"Dirty" injectors are a commonly encountered problem. Dirty
is actually a misnomer because the problem isn't dirt but rather
a buildup of fuel varnish in the injector nozzle. The olefins
(heavy waxy substances) in gasoline form deposits that gradually
accumulate and restrict injector nozzles. When this happens, the
injector's normal cone-shaped spray pattern develops streamers
that inhibit proper fuel atomization. Deposits also restrict the
size of the opening and reduce the amount of fuel that's
delivered per squirt, which leans out the fuel mixture causing
hesitation, lean misfire, rough idle and similar driveability
Though dirty injectors can often be cleaned with fuel
additives, by feeding pressurized solvent into the fuel rail to
flush the injectors on the vehicle, or by removing the injectors
and cleaning them on special off-car cleaning equipment,
sometimes the injectors are too badly clogged to be fully
restored by cleaning.
HOW TO TELL IF INJECTORS ARE DIRTY
If a vehicle ix experiencing driveability symptoms that would suggest
a lean fuel condition (hard starting, rough idle, lean misfire at idle,
hesitation or stumble when accelerating, poor performance, etc.) the
following tests can be used to verify dirty injectors:
* Power balance test -- Compares rpm drop between cylinders to
identify weak cylinders. If compression is the same in all the
cylinders, a single weak cylinder would probably indicate a dirty or
dead injector. If all the injectors are dirty, this test won't help
* Fuel pressure drop test -- Measures drop in fuel pressure after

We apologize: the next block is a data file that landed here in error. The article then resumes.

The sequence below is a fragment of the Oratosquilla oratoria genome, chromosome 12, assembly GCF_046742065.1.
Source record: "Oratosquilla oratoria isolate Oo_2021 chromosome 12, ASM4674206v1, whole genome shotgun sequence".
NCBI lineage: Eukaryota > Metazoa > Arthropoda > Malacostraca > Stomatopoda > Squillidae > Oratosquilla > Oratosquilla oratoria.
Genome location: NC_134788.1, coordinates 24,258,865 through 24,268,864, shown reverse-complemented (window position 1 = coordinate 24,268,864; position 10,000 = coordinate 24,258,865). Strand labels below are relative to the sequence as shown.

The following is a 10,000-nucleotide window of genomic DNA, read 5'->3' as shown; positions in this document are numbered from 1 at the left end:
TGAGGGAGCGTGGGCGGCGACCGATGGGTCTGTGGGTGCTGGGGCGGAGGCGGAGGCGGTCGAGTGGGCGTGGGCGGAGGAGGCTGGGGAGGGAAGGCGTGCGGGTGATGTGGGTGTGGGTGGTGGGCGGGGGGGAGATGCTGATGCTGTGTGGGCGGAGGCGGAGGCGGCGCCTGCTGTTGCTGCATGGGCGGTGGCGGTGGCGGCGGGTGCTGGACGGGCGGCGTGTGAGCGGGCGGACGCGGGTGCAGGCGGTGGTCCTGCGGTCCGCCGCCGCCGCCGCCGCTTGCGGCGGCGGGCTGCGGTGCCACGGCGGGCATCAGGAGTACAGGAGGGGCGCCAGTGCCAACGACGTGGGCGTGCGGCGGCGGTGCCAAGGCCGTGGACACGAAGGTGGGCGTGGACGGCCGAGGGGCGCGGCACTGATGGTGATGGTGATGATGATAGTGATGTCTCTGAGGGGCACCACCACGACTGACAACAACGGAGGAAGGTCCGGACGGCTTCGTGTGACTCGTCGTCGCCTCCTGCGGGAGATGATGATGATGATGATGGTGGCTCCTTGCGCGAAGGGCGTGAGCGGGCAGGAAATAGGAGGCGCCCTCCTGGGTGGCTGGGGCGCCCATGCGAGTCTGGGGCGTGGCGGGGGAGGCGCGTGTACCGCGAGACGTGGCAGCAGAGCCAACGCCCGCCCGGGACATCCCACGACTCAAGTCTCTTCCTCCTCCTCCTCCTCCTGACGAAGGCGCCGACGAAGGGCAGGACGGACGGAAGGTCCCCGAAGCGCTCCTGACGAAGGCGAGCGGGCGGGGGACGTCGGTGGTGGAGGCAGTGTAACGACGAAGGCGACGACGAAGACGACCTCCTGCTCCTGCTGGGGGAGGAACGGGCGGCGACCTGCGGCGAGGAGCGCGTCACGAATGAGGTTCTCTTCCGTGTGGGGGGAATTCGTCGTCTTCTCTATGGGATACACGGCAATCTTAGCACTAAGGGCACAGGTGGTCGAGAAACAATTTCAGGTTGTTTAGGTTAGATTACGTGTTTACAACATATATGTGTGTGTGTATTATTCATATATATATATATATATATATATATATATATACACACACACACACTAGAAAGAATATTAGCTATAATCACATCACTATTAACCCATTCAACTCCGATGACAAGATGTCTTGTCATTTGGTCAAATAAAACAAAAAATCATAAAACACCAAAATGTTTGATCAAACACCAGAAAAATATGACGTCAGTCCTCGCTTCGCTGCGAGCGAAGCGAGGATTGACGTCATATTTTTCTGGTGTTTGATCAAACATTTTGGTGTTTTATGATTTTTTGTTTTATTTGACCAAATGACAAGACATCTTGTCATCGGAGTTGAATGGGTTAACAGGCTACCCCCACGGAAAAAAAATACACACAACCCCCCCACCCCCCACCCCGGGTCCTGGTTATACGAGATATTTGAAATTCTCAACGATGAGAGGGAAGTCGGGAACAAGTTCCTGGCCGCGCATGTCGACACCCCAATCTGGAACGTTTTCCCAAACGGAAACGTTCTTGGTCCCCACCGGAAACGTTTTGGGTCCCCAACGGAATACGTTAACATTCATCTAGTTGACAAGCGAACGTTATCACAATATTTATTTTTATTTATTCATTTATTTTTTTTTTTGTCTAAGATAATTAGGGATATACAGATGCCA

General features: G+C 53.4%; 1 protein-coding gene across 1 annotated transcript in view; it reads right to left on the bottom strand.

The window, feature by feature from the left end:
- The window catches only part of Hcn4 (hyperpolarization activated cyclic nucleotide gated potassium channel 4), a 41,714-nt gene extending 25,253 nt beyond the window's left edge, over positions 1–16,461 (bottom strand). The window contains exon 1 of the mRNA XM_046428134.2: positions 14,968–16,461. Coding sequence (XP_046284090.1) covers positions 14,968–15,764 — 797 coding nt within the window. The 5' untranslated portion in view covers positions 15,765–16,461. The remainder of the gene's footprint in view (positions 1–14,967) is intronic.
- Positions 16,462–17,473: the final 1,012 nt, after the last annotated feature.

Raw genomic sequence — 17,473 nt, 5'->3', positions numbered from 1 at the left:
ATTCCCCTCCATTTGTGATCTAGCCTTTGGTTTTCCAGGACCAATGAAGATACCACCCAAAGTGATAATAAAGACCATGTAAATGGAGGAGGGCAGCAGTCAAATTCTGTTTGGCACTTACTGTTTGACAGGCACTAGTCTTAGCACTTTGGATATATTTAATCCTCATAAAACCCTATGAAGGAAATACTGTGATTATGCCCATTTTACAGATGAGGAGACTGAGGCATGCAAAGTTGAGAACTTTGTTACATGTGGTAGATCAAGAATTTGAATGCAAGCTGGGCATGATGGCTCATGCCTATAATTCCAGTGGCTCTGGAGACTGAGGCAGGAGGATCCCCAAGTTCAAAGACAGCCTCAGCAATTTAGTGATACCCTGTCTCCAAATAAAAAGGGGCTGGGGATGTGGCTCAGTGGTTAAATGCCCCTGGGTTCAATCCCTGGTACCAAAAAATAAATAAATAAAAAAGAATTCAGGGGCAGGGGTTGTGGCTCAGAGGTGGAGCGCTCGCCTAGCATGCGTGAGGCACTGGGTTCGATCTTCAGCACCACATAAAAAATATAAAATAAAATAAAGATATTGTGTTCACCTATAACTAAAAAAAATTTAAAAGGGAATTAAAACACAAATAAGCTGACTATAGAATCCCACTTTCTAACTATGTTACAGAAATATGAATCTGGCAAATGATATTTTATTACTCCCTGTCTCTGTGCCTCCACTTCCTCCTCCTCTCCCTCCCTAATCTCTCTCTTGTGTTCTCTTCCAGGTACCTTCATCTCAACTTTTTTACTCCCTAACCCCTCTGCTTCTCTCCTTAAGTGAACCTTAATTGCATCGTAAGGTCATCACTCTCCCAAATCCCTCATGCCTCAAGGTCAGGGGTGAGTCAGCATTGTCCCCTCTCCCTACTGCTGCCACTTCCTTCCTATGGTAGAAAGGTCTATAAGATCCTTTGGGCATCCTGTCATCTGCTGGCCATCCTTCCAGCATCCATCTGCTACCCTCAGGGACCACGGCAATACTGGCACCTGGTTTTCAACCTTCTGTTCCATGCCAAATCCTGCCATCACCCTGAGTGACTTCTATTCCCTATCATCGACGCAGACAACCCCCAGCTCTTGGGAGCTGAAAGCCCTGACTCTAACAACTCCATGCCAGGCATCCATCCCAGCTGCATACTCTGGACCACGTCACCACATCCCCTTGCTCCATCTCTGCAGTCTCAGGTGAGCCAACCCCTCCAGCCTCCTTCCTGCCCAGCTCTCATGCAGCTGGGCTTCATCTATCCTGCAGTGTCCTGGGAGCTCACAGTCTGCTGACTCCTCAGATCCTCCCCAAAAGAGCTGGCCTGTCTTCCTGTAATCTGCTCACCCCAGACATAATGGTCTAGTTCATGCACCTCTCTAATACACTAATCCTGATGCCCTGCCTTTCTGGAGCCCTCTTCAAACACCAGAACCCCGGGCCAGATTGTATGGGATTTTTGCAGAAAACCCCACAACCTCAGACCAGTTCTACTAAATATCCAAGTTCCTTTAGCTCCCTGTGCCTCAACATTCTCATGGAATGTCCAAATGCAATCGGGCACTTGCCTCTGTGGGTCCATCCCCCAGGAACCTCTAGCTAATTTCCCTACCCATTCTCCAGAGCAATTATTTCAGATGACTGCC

fuel line is pressurized and engine is turned off. A gauge is used
to measure the pressure drop when each injector is energized for the
same period of time (a few seconds). Any injector that shows less
of a drop than the rest is probably restricted.
* Off-car flow test. Injectors are removed from the engine and
mounted on a flow bench. The amount of fuel that flows through the
injectors into calibrated tubes is measured and compared. Flow
should not vary more than 5% cylinder to cylinder. Low flowing
injectors need to be cleaned or replaced.
Injector replacement is also necessary if an injector is worn
(which is not uncommon in high mileage engines) or has failed
electrically (shorted or open). A working injector will make a
buzzing noise as it cycles open and shut, but a dead injector
will remain silent.
Accurate diagnosis of injector problems is essential before
any parts are replaced to rule out other possibilities. A bad
wiring connector or computer circuit can render an injector
inoperative. Air leaks past the rubber O-ring seal at the base
of an injector can also mimic the symptoms of a clogged injector.
WHAT CAUSES IT
The following are all factors that can cause fuel injector
clogging and restrictions:
* Low quality gasoline -- Many discount brands of gasoline do
not contain adequate levels of detergent to keep fuel injectors
* Injector soak time - Worst case scenario would be 15
minutes of running followed by 45 minutes of hot soak, what
around-town driving does. Deposits don't form while the fuel is
flowing: only when it stops.
* Injector design - Pintle style injectors are more likely
to clog up than injectors with ball or disc style valves.
* Fuel system configuration and injector tip temperature -
High tip temperature means the formation of deposits, and the
hotter it is, the more rapid the progress. Low hood lines and
tightly packed engine compartments don't help.
* Geographical considerations - Injector failure rate is
higher where it's hot and dry.
* EGR and PCV - Deposits on injectors and valves are
promoted by EGR and PCV gases present in the intake passages at
shutdown, which condense onto sensitive surfaces. This appears
to be a big part of the mechanism that plugs injectors.
* Poor intake filtration - Leaking intake housing seals and
gaskets can allow dirty air into the intake system, increasing
* Fuel stress - The constant heating and pumping of fuel
through the pressure regulator and return line in a typical
multiport injection setup may cause subtle chemical changes that
can contribute to deposit formation.
* Engine operating temperatures and thermal characteristics
- Heat is a big part of the problem so the cooling system design
and function are important.